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Alex Stamos on #domain WHOIS and Michael Cohen : European push for #GDPR enables criminal activity

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Security expert, Alex Stamos, worked for Yahoo! and Facebook at managerial positions; he’s currently at Stanford as an Adjunct Professor at Stanford’s Freeman-Spogli Institute.

Under the light of Michael Cohen’s testimony at the Congress, Mr. Stamos pointed out that the domain ShouldTrumpRun.com was under the control of a “Michael Cohen” with a NYC address in 2011. That information is extracted from historical WHOIS data via third party resources, such as DomainTools.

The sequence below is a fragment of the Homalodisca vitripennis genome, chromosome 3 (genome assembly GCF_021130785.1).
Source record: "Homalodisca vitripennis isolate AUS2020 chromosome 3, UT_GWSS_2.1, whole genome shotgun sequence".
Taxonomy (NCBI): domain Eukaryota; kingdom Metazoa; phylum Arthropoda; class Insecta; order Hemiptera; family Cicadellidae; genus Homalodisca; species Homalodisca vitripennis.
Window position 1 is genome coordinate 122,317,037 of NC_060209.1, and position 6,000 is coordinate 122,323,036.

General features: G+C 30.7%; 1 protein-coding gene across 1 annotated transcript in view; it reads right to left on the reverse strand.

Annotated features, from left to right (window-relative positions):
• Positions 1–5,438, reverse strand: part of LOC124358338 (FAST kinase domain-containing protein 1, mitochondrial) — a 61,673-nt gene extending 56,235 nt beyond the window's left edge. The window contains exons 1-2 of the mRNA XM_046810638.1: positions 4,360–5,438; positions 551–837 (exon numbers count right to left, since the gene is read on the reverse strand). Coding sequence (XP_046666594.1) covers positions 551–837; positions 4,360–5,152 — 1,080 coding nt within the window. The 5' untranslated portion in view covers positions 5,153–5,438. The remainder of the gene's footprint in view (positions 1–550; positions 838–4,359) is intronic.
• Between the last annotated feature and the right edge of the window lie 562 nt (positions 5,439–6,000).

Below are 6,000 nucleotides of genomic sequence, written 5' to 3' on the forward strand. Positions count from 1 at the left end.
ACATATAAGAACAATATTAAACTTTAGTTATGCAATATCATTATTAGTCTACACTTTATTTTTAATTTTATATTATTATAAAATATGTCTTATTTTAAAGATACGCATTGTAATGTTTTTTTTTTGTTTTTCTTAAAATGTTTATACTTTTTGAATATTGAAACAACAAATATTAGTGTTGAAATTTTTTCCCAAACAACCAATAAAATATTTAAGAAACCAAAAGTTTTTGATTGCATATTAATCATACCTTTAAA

Changes in how WHOIS records are stored since May 2018 due to the European GDPR law, have complicated the important task of investigators, law enforcement and other researchers tracking crime.

Alex Stamos shared the WHOIS record of the domain ShouldTrumpRun.com from 2011, with the statements:

ShouldTrumpRun[dot]com was registered in October 2010 with a GoDaddy proxy whois. The first non-shielded record is a “michael cohen” in Trump Tower in November 2011.

Because historical whois data is a critical component of understanding online abuse ranging from small-time criminality to state-sponsored interference in elections.

The despicable GDPR is clearly enabling criminal activity via the loss of access to public data extracted from the WHOIS of domain names.


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